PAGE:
sato

Effect of Vaccine Direct Delivery (VDD) on vaccine stockouts and vaccination cases

Presenter: Ryoko Sato

Co-authors: Aisha Giwa, Loveth Metiboba, Vivian Odezugo, Adam Thompson


Poster file: [download]
Abstract:
Objective Vaccine stockouts are prevalent in Africa. Despite the potential importance of this as a barrier to universal vaccination coverage, rigorous study looking at ways to reduce vaccine stockouts has been limited. We causally evaluate the effect of Vaccine Direct Delivery (VDD), an intervention to ensure the vaccine-stock availability at health facilities, on the reduction of stockouts in Bauchi state, Nigeria. Methods Employing the interrupted time-series method, we evaluate the change in the occurrence of vaccine stockouts before and after the introduction of VDD in July 2015. We use the health-facility level data, collected through the District Health Information Software 2 (DHIS2), for monthly information on stockouts and stock balance in all the health facilities in Nigeria. To validate the causal relationship between VDD and vaccine stockouts, we conduct two sets of robustness checks. First, we evaluate the effect of VDD on the stockouts of other commodities. Second, we compare the trend of the prevalence of vaccine stockouts among health facilities between Bauchi state where VDD was introduced, and another state (Adamawa state) where VDD was never introduced. Results After the introduction of VDD, vaccine stockouts in Bauchi state decreased by 9 percentage points on average, and they have been decreasing monthly by 0.4 percentage points more than pre-VDD. There was no change in the level of other stockouts. In Adamawa state, where VDD was never introduced, the prevalence of vaccine stockouts did not change over time. In Bauchi state after VDD introduction, the stock balance of target vaccines all increased but we did not observe an increase in the number of vaccinations carried out. Conclusions The VDD intervention resulted in a significant reduction of vaccine stockouts, but not an increase in the number of vaccinations performed. More effort should be channeled into creating a demand for vaccines.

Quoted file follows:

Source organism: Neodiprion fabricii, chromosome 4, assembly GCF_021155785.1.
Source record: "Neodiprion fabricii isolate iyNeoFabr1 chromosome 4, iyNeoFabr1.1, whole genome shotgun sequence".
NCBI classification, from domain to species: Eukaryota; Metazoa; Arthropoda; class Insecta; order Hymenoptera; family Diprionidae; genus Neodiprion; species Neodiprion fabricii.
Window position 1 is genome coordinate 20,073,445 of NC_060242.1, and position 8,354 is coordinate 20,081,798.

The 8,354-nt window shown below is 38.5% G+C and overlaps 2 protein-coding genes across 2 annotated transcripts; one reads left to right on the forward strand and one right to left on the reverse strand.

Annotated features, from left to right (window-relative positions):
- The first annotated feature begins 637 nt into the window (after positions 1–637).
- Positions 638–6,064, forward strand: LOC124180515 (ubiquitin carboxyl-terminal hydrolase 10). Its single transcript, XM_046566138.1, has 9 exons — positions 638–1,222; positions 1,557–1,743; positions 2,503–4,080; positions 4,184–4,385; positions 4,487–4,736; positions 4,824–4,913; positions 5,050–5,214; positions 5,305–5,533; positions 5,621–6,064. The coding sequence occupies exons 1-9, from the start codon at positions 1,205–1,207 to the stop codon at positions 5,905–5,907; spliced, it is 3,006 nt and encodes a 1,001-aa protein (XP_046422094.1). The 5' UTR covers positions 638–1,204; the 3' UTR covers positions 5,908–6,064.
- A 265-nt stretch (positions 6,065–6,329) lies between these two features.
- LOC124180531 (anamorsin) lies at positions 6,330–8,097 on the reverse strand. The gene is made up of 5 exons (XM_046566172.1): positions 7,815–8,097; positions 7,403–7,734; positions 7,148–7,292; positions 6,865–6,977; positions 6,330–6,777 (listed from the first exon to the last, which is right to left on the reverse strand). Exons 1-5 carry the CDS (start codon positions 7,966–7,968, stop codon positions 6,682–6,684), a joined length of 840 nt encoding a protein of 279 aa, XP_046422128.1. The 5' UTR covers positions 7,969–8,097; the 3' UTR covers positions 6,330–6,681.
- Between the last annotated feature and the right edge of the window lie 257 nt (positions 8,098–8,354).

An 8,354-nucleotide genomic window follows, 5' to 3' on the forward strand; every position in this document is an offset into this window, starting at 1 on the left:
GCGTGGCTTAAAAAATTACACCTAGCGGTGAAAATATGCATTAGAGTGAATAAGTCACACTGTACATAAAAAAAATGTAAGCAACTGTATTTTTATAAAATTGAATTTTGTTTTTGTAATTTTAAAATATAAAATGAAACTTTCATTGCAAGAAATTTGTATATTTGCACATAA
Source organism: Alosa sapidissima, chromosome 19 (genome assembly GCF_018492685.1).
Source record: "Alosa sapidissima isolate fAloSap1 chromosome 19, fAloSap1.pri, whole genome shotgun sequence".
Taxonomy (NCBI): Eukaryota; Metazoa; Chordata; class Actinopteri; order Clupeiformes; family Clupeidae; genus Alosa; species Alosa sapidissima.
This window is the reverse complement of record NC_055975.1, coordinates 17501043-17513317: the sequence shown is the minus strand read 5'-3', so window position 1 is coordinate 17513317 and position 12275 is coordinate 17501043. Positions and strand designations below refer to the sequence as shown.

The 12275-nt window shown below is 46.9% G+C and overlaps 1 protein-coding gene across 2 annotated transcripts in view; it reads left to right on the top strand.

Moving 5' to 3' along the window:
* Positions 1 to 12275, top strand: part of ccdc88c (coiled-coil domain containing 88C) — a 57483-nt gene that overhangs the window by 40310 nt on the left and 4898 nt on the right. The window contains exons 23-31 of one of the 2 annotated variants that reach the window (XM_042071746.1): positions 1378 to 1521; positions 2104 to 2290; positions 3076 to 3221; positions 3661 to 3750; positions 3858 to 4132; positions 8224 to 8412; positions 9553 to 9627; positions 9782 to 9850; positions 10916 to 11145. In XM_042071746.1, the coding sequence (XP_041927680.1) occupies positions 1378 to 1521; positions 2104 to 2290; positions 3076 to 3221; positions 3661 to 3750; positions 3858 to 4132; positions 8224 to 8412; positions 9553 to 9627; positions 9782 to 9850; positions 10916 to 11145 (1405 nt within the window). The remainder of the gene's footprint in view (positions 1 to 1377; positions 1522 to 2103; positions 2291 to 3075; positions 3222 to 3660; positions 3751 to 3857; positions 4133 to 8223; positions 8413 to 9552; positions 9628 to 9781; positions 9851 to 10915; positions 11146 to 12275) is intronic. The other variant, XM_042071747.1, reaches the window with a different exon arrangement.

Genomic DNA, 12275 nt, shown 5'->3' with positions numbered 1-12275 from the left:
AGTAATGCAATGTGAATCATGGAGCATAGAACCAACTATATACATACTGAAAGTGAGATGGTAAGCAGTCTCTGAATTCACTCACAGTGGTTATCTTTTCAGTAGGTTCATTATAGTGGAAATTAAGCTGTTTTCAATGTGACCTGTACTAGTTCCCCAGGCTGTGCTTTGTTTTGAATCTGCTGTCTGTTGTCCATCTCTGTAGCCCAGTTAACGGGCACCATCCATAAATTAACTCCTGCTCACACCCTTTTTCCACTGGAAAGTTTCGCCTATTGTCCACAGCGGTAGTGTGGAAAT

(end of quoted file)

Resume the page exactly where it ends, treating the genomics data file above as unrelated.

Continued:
sibeudu

Cost-Effectiveness Analysis of Routine immunization and Supplemental immunization Activities for measles immunization to children in Anambra state, South-east,Nigeria

Presenter: Florence Sibeudu


Twitter: '@ftsibeudu

Co-authors: Obinna Onwujekwe,Ijeoma Okoronkwo


Poster file: [download]
Abstract: